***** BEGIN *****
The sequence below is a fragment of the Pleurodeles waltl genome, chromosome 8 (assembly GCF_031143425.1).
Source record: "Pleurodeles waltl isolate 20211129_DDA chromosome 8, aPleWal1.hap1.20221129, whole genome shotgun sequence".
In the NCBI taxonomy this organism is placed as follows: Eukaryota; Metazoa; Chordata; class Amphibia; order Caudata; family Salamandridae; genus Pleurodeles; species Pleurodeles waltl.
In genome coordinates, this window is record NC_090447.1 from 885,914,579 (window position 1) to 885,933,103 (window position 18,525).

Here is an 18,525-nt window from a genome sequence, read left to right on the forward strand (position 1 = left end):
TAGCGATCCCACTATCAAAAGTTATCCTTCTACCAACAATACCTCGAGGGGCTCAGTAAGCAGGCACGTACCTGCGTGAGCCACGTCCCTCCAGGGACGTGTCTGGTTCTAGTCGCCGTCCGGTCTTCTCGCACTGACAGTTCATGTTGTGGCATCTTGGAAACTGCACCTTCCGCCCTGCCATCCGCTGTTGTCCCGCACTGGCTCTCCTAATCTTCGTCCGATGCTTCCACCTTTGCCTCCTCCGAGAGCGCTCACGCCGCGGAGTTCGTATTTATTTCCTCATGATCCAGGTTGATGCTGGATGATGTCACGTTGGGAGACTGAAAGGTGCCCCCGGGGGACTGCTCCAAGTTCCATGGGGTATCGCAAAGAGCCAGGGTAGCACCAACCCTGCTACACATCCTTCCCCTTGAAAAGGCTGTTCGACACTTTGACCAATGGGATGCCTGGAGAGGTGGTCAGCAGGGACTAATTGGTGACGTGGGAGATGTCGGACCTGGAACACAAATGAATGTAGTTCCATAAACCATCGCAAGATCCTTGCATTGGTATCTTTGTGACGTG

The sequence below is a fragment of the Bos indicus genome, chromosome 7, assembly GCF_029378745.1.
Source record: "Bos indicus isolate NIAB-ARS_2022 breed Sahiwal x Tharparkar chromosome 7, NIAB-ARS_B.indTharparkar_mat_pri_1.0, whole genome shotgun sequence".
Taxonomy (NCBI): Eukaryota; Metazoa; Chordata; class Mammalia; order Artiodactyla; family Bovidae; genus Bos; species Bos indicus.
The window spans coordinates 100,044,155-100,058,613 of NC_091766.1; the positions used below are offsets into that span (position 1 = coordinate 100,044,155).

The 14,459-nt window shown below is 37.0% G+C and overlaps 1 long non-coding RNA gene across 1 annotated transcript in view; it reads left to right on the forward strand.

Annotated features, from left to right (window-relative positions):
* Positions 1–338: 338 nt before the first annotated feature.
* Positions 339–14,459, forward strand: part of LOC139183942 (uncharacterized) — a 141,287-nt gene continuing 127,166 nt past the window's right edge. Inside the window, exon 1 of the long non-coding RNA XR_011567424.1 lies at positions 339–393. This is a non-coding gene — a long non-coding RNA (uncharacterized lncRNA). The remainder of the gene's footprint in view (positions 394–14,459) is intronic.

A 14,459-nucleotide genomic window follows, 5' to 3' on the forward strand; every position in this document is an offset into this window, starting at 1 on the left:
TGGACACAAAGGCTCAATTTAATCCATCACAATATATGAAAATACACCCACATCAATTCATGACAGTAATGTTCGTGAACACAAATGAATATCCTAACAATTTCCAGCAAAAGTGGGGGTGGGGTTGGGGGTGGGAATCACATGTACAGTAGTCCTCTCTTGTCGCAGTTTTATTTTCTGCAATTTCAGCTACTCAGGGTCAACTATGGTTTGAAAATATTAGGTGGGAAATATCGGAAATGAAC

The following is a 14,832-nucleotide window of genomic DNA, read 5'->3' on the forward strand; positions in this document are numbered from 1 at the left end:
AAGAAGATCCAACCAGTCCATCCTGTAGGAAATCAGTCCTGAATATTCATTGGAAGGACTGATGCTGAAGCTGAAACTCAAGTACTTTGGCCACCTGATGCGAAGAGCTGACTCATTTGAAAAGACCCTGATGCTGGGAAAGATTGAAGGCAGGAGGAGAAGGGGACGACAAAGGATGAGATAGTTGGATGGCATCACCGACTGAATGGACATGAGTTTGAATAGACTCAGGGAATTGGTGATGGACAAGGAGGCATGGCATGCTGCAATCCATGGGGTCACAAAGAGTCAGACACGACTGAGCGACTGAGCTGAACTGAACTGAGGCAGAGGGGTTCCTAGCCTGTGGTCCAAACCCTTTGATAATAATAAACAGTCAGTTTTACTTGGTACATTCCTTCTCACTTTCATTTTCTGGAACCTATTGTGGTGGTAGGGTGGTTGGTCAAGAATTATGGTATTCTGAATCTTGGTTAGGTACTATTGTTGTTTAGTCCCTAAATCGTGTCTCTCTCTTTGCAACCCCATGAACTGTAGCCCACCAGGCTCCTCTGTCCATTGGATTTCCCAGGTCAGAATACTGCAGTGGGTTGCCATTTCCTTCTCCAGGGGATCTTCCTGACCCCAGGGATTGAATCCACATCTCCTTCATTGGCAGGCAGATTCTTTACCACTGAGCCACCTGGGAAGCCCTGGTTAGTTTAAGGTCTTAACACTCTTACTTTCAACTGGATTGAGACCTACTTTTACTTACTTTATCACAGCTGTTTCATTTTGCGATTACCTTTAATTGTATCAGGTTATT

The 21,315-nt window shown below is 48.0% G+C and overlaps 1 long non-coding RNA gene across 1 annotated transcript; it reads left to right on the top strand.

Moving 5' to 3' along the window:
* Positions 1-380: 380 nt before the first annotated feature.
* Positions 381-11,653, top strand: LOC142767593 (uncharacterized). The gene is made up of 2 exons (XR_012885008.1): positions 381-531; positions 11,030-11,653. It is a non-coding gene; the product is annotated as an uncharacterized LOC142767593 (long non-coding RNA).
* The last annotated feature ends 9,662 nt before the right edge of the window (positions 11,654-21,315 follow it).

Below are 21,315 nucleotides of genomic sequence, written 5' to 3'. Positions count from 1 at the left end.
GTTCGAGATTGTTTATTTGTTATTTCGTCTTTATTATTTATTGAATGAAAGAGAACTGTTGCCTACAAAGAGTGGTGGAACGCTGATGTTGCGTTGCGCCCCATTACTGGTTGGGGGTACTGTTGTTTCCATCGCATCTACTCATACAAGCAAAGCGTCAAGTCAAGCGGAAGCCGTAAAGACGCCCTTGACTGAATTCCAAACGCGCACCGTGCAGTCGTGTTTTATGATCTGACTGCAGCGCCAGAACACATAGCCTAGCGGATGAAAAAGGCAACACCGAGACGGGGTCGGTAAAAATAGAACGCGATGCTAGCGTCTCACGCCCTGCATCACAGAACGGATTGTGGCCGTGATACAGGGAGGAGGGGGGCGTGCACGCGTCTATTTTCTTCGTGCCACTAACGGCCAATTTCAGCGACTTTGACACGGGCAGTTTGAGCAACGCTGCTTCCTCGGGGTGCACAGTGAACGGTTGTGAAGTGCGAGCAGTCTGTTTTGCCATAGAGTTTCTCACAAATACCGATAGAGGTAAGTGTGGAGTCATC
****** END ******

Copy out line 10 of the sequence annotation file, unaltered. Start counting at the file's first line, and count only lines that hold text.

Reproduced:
The window spans coordinates 100,044,155-100,058,613 of NC_091766.1; the positions used below are offsets into that span (position 1 = coordinate 100,044,155).